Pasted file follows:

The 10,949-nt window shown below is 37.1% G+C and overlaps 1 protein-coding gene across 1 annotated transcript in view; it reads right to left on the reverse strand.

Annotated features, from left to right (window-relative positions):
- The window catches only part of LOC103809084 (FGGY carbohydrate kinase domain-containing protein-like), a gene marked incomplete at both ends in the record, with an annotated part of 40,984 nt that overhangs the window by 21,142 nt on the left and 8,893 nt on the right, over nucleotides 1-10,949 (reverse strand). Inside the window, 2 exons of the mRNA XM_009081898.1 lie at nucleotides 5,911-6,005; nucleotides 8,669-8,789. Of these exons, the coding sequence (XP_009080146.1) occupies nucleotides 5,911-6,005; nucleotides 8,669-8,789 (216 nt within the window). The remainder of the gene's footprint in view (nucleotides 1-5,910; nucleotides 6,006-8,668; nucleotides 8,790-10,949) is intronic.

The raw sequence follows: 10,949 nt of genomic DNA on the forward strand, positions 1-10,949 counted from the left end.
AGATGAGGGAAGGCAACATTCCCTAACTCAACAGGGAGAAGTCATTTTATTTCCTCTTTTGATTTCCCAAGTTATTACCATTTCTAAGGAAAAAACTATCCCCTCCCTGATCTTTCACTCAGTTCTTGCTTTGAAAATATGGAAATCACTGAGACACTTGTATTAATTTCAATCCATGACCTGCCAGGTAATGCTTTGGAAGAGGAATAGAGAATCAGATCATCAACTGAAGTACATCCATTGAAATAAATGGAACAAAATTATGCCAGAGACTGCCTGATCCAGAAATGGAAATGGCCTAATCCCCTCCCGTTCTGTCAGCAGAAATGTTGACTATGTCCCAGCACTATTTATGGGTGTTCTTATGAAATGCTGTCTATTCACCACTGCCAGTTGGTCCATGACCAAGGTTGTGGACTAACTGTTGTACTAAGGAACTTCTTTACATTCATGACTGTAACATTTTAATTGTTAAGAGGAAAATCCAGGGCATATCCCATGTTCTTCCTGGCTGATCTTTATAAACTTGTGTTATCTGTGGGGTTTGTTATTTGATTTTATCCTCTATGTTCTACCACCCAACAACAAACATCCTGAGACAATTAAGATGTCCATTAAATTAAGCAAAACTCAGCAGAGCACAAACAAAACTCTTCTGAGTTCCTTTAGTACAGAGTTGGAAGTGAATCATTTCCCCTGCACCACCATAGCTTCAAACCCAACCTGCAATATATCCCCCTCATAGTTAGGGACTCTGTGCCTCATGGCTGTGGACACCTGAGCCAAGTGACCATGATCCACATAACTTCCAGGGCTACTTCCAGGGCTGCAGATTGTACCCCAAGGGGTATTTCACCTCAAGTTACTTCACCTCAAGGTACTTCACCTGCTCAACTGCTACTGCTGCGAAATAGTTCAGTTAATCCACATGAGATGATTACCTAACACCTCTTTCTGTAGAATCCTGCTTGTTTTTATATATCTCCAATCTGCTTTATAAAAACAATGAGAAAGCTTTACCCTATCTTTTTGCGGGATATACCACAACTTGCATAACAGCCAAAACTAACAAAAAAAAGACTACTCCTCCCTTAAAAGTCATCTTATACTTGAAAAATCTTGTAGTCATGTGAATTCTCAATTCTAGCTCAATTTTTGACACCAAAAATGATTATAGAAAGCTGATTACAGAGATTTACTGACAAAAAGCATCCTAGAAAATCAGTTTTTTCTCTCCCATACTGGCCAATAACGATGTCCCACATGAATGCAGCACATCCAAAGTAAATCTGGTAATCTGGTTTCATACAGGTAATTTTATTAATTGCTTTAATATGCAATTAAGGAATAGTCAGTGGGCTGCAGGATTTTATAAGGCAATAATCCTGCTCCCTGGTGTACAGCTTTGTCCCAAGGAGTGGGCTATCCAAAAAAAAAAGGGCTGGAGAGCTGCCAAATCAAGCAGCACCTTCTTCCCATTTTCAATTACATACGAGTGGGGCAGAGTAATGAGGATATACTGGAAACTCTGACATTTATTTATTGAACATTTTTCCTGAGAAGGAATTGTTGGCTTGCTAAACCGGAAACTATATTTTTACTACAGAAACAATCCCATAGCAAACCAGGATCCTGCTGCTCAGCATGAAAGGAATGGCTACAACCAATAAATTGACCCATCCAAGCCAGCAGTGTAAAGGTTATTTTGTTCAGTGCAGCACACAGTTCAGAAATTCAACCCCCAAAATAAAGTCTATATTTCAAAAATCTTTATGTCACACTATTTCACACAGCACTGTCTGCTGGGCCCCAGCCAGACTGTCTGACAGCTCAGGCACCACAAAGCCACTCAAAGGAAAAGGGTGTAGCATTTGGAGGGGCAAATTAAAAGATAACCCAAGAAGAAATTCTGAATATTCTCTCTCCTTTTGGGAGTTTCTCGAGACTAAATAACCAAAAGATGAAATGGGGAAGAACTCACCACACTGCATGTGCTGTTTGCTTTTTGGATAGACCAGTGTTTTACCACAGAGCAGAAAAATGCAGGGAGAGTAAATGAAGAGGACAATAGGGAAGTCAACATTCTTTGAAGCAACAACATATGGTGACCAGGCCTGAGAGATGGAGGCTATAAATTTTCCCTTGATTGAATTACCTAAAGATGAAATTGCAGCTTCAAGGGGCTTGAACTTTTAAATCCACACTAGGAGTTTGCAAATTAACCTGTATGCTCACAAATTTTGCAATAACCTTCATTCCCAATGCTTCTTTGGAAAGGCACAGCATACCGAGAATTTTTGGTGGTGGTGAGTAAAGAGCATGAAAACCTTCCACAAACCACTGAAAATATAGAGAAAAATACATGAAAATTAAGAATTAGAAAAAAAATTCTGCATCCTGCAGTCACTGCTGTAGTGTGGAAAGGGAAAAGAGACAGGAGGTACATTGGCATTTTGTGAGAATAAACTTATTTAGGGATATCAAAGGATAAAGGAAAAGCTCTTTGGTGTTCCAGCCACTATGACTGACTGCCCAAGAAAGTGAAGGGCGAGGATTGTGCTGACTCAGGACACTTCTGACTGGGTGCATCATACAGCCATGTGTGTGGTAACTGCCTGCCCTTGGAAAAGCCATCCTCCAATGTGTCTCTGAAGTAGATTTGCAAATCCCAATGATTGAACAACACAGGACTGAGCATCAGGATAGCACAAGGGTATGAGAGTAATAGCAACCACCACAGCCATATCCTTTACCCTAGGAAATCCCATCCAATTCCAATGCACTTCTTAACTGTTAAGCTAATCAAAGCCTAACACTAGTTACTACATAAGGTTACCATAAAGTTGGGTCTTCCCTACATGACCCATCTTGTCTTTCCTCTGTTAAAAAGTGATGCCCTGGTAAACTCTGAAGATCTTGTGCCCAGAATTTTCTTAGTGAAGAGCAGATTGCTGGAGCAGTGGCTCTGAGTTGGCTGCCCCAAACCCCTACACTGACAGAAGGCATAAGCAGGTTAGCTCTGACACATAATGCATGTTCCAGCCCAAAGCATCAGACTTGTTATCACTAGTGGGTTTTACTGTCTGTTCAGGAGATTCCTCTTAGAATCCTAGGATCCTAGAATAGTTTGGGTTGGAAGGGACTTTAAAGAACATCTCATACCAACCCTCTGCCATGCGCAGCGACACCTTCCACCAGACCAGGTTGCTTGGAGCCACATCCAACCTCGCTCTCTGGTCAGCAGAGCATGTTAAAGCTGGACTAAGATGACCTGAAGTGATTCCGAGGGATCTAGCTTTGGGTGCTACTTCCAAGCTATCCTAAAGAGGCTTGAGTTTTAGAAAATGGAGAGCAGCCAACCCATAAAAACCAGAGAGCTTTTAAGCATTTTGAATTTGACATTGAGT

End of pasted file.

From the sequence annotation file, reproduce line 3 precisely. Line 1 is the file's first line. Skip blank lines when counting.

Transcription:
- The window catches only part of LOC103809084 (FGGY carbohydrate kinase domain-containing protein-like), a gene marked incomplete at both ends in the record, with an annotated part of 40,984 nt that overhangs the window by 21,142 nt on the left and 8,893 nt on the right, over nucleotides 1-10,949 (reverse strand). Inside the window, 2 exons of the mRNA XM_009081898.1 lie at nucleotides 5,911-6,005; nucleotides 8,669-8,789. Of these exons, the coding sequence (XP_009080146.1) occupies nucleotides 5,911-6,005; nucleotides 8,669-8,789 (216 nt within the window). The remainder of the gene's footprint in view (nucleotides 1-5,910; nucleotides 6,006-8,668; nucleotides 8,790-10,949) is intronic.